In Hollywood and politics, on a national scale and here in Manitoba, cases of sexual harassment continue to come to light.
A spokesperson from the province said Friday that every employee in Manitoba has the right to expect a harassment-free workplace.
“Under the Province’s Respectful Workplace Policy, every employee is entitled to work in an environment that is respectful and free of all forms of harassment, including sexual harassment,” the spokesperson said.
Anyone who has experienced harassment should make a complaint to police.
The City of Winnipeg and the province are both reviewing workplace policies around sexual harassment.
Minister Rochelle Squires, responsible for the Status of Women, said the policy has to be modernized.
“I think there needs to be greater transparency about what happens when a survivor comes forward with an allegation of harassment or abuse and protocol as to what will take place thereafter,” Squires said.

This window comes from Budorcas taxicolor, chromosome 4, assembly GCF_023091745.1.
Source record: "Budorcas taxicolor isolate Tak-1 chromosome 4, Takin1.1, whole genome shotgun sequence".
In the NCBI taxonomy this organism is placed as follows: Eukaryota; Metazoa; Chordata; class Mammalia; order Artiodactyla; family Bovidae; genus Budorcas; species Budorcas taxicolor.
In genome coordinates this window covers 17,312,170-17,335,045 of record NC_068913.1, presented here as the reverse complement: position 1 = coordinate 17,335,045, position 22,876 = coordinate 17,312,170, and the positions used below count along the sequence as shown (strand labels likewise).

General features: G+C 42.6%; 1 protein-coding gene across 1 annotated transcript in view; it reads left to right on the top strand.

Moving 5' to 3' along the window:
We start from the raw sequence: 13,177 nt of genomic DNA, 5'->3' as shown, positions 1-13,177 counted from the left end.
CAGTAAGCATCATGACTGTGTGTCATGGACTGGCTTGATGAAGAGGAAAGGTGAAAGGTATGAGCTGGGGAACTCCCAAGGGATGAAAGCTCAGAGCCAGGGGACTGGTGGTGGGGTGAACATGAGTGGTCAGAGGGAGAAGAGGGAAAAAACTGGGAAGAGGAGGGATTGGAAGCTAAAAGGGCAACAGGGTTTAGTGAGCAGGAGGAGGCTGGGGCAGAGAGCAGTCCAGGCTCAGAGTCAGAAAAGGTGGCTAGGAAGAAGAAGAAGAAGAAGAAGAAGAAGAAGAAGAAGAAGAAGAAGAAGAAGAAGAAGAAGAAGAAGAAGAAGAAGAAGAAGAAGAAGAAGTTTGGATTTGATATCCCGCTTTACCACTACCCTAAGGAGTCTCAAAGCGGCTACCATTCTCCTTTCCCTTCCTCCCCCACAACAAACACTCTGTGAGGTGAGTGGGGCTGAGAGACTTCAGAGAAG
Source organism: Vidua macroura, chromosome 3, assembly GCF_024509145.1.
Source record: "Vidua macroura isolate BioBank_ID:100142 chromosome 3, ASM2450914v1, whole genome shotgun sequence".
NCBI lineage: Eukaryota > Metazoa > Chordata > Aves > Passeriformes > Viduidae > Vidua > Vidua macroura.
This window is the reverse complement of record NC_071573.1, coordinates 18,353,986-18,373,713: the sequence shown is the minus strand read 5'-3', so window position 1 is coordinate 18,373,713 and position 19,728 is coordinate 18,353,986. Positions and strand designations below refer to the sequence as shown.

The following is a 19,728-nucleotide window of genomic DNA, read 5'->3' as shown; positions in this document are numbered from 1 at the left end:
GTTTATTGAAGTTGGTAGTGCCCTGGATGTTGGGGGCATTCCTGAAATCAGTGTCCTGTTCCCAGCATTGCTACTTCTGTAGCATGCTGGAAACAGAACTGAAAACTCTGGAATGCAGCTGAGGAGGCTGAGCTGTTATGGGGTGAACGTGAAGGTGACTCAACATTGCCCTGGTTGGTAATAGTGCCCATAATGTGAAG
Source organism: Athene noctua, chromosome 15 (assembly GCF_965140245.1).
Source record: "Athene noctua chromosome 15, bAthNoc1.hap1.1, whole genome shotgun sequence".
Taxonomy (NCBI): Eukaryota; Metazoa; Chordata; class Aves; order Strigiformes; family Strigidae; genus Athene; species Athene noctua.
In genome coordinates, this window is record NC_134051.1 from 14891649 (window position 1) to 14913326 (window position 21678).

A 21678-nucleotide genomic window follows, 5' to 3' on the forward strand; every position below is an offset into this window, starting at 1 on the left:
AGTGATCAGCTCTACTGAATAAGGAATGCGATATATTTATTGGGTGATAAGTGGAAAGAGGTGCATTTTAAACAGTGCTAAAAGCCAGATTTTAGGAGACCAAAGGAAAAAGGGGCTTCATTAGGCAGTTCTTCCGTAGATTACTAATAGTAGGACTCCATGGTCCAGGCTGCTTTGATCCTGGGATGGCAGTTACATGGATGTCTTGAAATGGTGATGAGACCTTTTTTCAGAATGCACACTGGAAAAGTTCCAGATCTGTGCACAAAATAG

Klinic Community Health organizes workplace information sessions. Executive Director Nicole Chammartin said they’ve been getting more and more calls about their programs.
“The core of education is really for us to talk about what does consent look like and how does that fit within things like power. Consent can be different depending on the senario and depending on how safe somebody feels,” she said.
A recent Angus Reid Institute poll shows 52 per cent of women say they’ve been sexually harassed at work while 89 per cent say they’ve taken steps to avoid unwanted advances at work.
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